Poland and Lithuania – two countries that emerged from Soviet rule – are among Ukraine’s strongest diplomatic champions against Putin’s Russia.

Zimmerman’s book makes a “significant” and balanced contribution to understanding Piłsudski, said Michael Fleming, historian and director of the Institute of European Culture at the Polish University Abroad in London.

“Pilsudski was well aware of the challenges posed by Poland’s geography and concluded that an independent Ukraine would share Poland’s interest in limiting Russia’s expansionist tendencies,” Fleming said by email. “At the same time, however, it is important to remember that Western Galicia (including Lviv) was highly contested” between Poles and Ukrainians.

Indeed, Polish and Ukrainian nationalists clashed in the early 1900s and again during and after World War II, and some ethnic animosities persisted.

During the Russian Civil War between the Red Army and the anti-Bolshevik White Army, Pilsudski resisted calls for Poland to help the whites. No matter who won, he believed, Russia would remain “fiercely imperialist”.

There was little to be gained from the negotiations because “we can’t believe anything that Russia promises”, Piłsudski reportedly said.

Piłsudski, born in 1867 and brought up in present-day Lithuania, was steeped in the romanticism of Polish independence. He acquired a burning hatred of the Tsarist authority that held Poland, Lithuania, Belarus, and Ukraine under its sway, and he and his brother were implicated in a plot to assassinate the Tsar and imprisoned.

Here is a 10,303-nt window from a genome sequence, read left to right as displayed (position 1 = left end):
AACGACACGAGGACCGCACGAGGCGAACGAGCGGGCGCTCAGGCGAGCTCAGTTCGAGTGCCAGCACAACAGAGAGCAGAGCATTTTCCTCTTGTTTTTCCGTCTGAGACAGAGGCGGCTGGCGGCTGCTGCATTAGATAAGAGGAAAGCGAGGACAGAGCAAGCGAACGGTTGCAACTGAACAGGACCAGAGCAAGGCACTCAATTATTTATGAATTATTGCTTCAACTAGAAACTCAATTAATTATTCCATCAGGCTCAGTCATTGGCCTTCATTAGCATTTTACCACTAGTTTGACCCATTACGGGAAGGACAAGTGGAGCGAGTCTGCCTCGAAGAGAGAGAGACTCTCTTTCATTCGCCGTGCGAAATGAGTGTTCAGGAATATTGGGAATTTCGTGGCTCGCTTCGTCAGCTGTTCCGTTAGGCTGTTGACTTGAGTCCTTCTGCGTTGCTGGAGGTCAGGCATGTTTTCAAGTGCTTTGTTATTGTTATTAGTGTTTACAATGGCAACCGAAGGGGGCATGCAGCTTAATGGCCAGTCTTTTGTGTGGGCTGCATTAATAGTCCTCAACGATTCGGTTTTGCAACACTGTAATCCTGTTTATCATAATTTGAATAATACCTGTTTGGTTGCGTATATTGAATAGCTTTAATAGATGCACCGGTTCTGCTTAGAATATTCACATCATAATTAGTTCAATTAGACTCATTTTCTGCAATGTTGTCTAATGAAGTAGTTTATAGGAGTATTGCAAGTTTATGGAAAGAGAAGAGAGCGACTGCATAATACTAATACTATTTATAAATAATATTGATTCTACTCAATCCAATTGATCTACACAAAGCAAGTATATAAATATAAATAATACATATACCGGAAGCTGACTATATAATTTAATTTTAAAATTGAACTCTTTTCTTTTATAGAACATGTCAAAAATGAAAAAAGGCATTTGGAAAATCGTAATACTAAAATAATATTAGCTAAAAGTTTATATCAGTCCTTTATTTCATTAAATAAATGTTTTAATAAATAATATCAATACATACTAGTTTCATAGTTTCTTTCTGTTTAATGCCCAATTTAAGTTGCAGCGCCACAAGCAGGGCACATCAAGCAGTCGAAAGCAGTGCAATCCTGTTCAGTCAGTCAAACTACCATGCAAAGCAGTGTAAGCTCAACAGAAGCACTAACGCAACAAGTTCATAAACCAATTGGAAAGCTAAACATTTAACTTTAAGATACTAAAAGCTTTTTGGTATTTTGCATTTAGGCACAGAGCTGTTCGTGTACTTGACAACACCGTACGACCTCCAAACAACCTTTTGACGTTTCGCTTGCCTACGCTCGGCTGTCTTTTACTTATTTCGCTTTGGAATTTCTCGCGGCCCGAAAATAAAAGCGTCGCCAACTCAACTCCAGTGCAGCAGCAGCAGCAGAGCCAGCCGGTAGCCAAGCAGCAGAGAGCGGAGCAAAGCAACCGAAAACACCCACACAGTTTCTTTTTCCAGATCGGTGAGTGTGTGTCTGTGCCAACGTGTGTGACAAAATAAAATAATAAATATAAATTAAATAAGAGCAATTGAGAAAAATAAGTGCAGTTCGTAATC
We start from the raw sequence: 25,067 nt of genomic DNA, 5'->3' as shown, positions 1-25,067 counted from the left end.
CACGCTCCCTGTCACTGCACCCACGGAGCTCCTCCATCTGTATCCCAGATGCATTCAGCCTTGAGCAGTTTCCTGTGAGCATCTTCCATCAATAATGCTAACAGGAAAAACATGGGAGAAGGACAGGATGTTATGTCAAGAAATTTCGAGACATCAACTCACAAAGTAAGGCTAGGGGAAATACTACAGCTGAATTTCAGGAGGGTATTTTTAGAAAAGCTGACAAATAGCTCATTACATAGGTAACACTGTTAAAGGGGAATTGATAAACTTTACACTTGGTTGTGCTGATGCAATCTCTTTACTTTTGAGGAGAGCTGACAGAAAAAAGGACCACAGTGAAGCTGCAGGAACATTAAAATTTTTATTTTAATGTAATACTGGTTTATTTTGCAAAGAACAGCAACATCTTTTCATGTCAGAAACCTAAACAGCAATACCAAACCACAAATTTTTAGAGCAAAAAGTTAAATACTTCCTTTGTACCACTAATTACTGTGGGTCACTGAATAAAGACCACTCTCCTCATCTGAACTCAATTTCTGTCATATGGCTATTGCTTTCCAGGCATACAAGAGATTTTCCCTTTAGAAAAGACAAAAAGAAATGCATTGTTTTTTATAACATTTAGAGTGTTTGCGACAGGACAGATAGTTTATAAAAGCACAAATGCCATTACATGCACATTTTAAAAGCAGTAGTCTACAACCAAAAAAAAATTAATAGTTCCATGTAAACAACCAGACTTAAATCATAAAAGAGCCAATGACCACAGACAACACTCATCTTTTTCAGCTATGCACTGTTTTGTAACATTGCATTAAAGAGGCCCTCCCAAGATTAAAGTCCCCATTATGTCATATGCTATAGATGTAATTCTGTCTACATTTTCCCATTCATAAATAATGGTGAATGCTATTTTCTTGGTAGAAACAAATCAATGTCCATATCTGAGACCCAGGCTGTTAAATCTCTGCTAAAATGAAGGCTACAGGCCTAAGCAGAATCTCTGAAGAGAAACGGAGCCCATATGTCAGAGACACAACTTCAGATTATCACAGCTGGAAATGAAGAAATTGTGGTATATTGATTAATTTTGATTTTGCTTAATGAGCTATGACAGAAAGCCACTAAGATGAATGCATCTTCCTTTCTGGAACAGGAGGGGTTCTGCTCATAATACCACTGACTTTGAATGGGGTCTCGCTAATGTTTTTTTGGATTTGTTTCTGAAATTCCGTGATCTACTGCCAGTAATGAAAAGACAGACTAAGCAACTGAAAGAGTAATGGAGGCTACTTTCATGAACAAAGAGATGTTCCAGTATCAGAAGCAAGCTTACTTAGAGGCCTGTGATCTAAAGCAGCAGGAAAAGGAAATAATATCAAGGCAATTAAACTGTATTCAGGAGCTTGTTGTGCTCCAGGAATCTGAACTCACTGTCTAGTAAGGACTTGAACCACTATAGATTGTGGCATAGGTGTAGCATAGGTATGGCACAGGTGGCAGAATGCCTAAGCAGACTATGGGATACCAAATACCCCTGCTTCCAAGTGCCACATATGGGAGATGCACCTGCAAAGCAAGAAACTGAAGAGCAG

Zimmerman recounts how, upon his release, Piłsudski became the main activist of the banned Polish Socialist Party, published his diary for years, boldly escaped from a second Russian imprisonment after being arrested – pretending to be crazy – then turned to creating a military force in Austrian-ruled Poland that eventually fought Russia in World War I.

Although they fought under Austria and Germany, Piłsudski’s insistence on Polish independence eventually led to his imprisonment by the Germans, a sacrifice that cemented his legend among his fellow Poles. Upon his release, he was proclaimed leader of the country and the de facto founder of modern Poland on November 11, 1918, now celebrated as Poland’s Independence Day.

After Poland’s borders were secured and a civilian government established, Piłsudski mostly withdrew from public life. But after several years, he took his own turn towards strongman rule.

Worried that a democratic Poland was slipping away and disgusted by 13 failing Polish governments, he led a military coup in 1926 to restore order. After imposing a system of “managed” democracy and a soft dictatorship, Piłsudski’s final years were plagued by declining health and growing concerns about how to position Poland between a rising Soviet Union and Hitler’s Germany.

Zimmerman captures the difficulties of weaving Poland together and details its conflicts, including pogroms against Jews by some of Piłsudski’s troops. Yet he sees Pilsudski as a defender of Jews and pluralism.

The author argues that Piłsudski, though imperfect, possessed the judgment and skill necessary to defend Poland’s interests. His death in 1935 left Poland with a leadership vacuum, unable to stave off the German and Soviet invasions of 1939.

Yet Piłsudski’s creation of an independent Poland after World War I helped ensure that by the end of World War II and the end of Soviet rule, there was no doubt that a Poland independent would re-emerge.


John Daniszewski, editor for standards and former international news editor at the Associated Press, is a former Warsaw correspondent.

. biography of a man state polish gives of lessons about ukraine today

. Polish statesmans biography teaches lessons todays Ukraine